“Dropout Factories”

From most media coverage over the past few years, we like to think of our high schools as incubators for success.  We throw around terms like rigor and relevance.  We opine that every child should go onto to college.  We push efforts to add additional AP or IB or dual enrollment programs to our schools.  And then, researchers such as those at Johns Hopkins throw a big wake-up call at our feet, reminding us of how far we still need to go.

If you missed it, Nancy Zuckerbrod at AP has the story.  http://www.boston.com/news/education/k_12/articles/2007/10/30/1_in_10_schools_are_dropout_factories?mode=PF  The summary: one in 10 high schools in the United States post a graduation rate of 60 percent or less.  That’s 17 percent of all of the high schools in the United States.

For years, these school districts have underestimated the problem.  The folks at Manhattan Institute would tell us an urban school district’s graduation rate was 55 percent.  The district would self-report 87 percent.  And we’d believe the latter.  We all want to believe statistics, and given the choice want to believe those that make us feel better about ourselves.  And there is no feel-good message in half of our students failing to earn a high school diploma.

We’d like to believe this is a problem in our urban areas.  But it isn’t limited to those communities.  These factories are just as likely in rural communities.  Why?  It’s purely economics.  We’re far more likely to find these schools in poor communities.  Dropout factories may be colorblind, but they know per-capita income.  According to the Johns Hopkins researchers, Florida and South Carolina have the greatest percentage of these schools.

Those communities providing refuge to such schools have been all abuzz about their dropout factories over the past few days.  We’re quick to defend, to refute, and to deny.  Such response is natural in crisis communications, and losing nearly half your students before graduation is indeed a crisis.  But if there were ever a time calling out for vision and for strategy, it has to be now.

In her piece, Zuckerbrod points to a number of legislative proposals to help fix the problem.  A common graduation rate formula is essential, as is stronger data collection and effective disaggregation of that data.  Then what?

We need to ask WHY these students are dropping out.  Despite popular opinion, few students leave high school because it is too hard.  To the contrary, many will leave because it is too boring or irrelevant.  

Are they leaving to go to work?  If so, what “good” job is out there for a 16-year-old high school dropout?  Some say they are dropping out because of NCLB or testing.  But I’d opine that most high school students don’t even know what NCLB is.

If we can gather data on why students leave school, we can craft the messages to get them to stay in school.  Even without the data, we know that the message must be personalized, must be relevant, and must just be common sense.  What does Eduflack mean?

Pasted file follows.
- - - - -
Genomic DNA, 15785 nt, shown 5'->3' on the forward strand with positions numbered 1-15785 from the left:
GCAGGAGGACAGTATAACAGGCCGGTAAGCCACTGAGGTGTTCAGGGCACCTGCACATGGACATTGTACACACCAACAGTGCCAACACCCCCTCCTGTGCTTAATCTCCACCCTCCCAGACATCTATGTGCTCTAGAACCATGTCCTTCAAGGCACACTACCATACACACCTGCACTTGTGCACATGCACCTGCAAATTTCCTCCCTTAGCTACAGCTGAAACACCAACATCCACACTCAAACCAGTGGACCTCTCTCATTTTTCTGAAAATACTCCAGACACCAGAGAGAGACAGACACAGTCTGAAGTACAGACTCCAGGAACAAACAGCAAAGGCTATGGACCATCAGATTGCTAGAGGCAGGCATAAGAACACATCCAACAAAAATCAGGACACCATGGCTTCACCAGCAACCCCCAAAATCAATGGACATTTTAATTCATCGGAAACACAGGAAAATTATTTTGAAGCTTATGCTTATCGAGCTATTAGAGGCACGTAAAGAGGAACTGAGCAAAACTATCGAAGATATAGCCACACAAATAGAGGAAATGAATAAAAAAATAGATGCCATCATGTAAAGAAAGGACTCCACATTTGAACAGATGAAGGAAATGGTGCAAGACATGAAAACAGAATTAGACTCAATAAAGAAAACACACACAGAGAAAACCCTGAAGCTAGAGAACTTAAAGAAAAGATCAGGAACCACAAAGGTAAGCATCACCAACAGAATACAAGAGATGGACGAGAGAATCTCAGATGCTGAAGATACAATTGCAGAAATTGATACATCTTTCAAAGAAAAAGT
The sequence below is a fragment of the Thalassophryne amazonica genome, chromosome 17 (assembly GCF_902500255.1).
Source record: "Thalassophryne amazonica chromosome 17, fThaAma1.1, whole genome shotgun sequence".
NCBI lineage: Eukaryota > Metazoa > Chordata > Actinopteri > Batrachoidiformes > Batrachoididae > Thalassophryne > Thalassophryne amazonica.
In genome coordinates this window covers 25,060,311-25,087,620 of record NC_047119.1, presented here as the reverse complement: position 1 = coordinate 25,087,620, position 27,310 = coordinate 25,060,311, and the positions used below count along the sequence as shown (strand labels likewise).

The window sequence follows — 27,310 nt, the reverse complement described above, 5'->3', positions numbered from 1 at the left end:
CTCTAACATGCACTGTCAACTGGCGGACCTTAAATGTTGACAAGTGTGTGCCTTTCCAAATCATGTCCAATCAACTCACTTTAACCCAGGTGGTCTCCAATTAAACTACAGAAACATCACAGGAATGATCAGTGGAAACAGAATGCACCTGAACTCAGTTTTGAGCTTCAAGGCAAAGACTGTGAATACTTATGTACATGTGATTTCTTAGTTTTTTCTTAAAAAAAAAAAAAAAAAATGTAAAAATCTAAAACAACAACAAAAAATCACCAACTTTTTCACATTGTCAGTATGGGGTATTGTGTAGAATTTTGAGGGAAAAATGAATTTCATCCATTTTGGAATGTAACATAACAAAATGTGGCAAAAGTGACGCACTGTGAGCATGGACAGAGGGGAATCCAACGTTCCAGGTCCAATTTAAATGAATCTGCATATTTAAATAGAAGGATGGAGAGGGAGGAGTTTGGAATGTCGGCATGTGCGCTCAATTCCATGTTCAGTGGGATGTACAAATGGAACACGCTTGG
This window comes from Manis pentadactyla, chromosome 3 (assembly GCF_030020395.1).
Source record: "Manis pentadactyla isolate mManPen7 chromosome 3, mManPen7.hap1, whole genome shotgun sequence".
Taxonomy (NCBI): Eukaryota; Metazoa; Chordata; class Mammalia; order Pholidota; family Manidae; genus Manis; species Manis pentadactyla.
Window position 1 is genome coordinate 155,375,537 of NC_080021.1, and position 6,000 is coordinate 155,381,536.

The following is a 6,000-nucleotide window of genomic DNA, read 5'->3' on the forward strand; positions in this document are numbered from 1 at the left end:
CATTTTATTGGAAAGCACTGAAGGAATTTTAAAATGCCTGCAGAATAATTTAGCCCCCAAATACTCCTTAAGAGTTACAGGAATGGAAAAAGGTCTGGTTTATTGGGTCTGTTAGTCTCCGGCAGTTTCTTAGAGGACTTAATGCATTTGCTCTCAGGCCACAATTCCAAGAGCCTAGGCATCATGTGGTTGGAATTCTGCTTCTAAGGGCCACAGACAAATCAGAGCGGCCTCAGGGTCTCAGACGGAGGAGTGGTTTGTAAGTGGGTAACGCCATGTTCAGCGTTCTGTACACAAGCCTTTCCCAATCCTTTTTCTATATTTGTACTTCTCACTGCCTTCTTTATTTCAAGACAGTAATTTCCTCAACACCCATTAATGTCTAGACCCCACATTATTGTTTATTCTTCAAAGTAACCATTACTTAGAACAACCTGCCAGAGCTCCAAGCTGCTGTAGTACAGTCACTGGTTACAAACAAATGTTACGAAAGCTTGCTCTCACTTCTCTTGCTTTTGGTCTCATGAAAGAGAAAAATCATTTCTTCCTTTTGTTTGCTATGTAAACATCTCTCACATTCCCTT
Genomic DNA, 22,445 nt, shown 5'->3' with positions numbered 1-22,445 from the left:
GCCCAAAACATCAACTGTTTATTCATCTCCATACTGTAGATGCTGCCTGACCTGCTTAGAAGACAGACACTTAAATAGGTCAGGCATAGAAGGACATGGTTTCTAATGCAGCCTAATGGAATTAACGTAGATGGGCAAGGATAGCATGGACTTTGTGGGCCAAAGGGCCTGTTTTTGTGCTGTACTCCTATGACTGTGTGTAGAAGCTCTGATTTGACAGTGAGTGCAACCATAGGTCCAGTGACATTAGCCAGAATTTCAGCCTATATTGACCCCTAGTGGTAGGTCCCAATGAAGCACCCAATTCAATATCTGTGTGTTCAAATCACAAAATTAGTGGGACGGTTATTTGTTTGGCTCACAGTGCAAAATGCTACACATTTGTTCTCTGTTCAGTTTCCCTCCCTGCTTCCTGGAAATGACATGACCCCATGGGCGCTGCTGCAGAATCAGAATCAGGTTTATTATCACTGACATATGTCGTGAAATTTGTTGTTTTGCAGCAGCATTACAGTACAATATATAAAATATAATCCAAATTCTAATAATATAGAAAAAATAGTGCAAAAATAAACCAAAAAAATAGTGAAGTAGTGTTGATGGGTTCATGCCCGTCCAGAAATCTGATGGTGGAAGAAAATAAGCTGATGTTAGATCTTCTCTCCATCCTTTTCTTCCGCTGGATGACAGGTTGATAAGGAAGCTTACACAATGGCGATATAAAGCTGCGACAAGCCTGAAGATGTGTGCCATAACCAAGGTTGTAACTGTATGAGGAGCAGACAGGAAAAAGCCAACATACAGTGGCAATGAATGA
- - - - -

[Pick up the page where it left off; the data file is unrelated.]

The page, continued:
* We need to start early.  Focusing on high schools and careers in ninth or 10th grade is just too late.  We need to get our kids on the right paths in middle school, get them thinking about the future, and show them the opportunities that really exist.  Middle school is the time to dream … and to plan.
* We need to better link high school to career.  Why take Algebra II?  If you want to design video games or work in a hospital, you need it.  High school courses are relevant.
* We need to take an interest.  In talking with today’s high school students about dropping out, most are staying in school because their teachers know them and take an interest in their lives.  We get rid of the factory mentality when we treat students as individuals.
* Every child has opportunity.  Education is the great equalizer.  With it, any student — regardless of socioeconomic level — can succeed.  But they need that high school diploma (and likely college degree) to do so.
* We cannot accept mediocrity.  We should be appalled by with the dropout rates reported by Manhattan Institute and others.  We simply cannot afford to lose a third of our students before the end of high school (and then another sizable group between high school and college completion).

I know, I know, I’m up on my high horse again.  But sometimes, we just have to ride that stag.  Dropout factories are simply unacceptable.  Dropping out of high school is never a viable choice.  If we want to build a new, strong economy based on high skill jobs, these are just the sort of factories that need a visit from the wrecking ball.  We need schools that prepare us for the rigors, challenges and opportunities of the future, not those that keep us from participating in that future.
  

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